Fourteen years ago he was born in a dirt-floored shack in Transkei, in the Eastern Cape of South Africa. Soon thereafter, Yamkela and his mother took a bus trip across the country and eventually landed in a settlement called Kayamandi just outside of Stellenbosch, South Africa.
Yamkela’s mother Nosintu was sixteen when she gave birth and was most likely infected with HIV from Yamkela’s father. She did not know that she passed on the virus to her child.
When he was born she gave him the name “Yamkela” which means “acceptance” or “welcome” in the Xhosa language.
Nosintu’s HIV status was not discovered until her baby got sick. When Yamkela was two he developed a serious case of TB (in fact, so serious that he had to endure almost three years of treatment). At the time, the medical professionals decided to test Nosintu for HIV, not her sick child. It was confirmed that she was HIV positive.
Yamkela’s mother died in front of him when he was five years old. He never met his birth father.
Before his mother died, an American man named Charlie came to Kayamandi in an effort to raise awareness and aid to those infected and affected by HIV. Yamkela’s mother was one of the people Charlie took care of. After her death, Charlie took Yamkela to the clinic to have him tested for the virus. At age six Yamkela’s HIV status was revealed as positive.
Yamkela lived with a friend in Kayamandi while Charlie traveled back and forth between the U.S. and South Africa in an effort to raise awareness, funding and medicines for those who desperately needed them. The South African government was slow to respond to the burgeoning AIDS pandemic in their country and did not offer the treatment options to its HIV positive citizens until 2003.
In 2005, after a long and complicated process, Charlie legally adopted Yamkela.
This year Charlie, his wife Deboraha, Yamkela, and his baby sister Ella moved to Grand Rapids. Yamkela now attends The Potter’s HouseMiddle School and plays on the soccer team.
Yamkela takes three pills per day for his HIV. He is healthy and looking forward to a bright future—hopefully one involving professional soccer.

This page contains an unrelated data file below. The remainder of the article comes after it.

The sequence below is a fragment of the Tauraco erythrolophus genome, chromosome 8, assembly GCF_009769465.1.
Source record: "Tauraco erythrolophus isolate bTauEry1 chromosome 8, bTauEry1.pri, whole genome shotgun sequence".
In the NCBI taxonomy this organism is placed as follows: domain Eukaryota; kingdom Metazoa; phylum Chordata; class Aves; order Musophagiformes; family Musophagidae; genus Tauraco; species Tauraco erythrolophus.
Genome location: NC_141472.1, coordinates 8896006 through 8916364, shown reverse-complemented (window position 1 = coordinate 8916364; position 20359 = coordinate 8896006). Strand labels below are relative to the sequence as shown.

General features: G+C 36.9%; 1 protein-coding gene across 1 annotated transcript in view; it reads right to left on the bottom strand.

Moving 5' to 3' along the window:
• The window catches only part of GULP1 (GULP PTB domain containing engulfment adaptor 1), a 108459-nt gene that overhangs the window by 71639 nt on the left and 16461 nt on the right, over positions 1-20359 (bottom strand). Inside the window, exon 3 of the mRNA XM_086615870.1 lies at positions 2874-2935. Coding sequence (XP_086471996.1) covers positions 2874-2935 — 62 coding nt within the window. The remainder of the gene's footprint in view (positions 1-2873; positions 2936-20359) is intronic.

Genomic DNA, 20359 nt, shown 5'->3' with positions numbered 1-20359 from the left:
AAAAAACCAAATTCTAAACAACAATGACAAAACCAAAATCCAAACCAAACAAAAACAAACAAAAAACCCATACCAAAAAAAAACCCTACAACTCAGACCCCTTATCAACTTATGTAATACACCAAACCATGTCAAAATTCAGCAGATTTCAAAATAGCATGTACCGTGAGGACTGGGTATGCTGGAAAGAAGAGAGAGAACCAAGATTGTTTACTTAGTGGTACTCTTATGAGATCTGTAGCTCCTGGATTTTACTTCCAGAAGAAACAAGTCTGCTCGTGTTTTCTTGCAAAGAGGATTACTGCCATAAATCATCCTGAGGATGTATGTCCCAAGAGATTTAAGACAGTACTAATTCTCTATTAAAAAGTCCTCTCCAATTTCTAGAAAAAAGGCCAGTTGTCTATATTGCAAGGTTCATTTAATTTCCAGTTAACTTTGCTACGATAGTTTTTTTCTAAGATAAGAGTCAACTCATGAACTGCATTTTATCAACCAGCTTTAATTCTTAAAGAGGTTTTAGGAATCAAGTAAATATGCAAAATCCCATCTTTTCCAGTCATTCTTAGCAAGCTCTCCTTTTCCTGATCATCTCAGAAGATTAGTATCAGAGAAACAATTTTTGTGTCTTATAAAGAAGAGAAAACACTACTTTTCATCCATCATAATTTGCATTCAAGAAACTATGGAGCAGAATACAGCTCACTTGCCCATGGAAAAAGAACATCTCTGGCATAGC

This summer Yamkela went to Young Life camp and experienced leaders that he could trust and with whom he could share his life story.
Yamkela also attended a training program for youth leaders called GAP. One of the counselors prompted him to be honest and give the larger group a chance to know him—HIV and all. With trembling limbs and a fearful heart, Yamkela disclosed to the other teenagers that he is HIV positive. Their response of love and acceptance has changed his life.
When asked why he would be willing to have his story shared so publicly during Artprize, he responded by saying, "If you’re holding onto something—just let it out--like a giant burp. If you don’t it will just get bigger, bigger and bigger. Just get it out. You’ll feel better. Our secrets affect us and how we think and what we think about people. People need to be authentic and learn how to be real."
In other words, all people need to feel accepted. And welcome.
Yamkela also wants the world to know that he has never lost hope—and he never will.
This is not ok.
HIV is treatable and preventable.
Increasing evidence demonstrates that investments in HIV response can lead to clear reductions in discrimination, stigma, infection, and death.
My friend Yamkela is fourteen years old. He is from a small shanty town in South Africa and now lives in Grand Rapids, Michigan.
Yamkela has HIV.
Yamkela is healthy, happy, and living a very full life.
He is a beacon of hope, strength, and courage.
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Johnny Clauson is an artist, designer, and business owner.
Part of the WaterPrize team in 2010, a top 25 ArtPrize entry which he both painted and designed. He has been honing his artistic style for over a decade now, featuring a variety of design, stencil, and spray paint work. The vast majority of his paintings focus on humanitarian issues to raise both support and awareness.
Johnny’s paintings have been featured at Mars Hill Bible Church as well as Capelli Salon, Love Tattoo, the Gerald R Ford Museum, and numerous private collections.
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4' x 8' stencil painting on wood
ArtPrize Vote # 52771
Green Lion Gallery
150 E Fulton, Grand Rapids MI 49503
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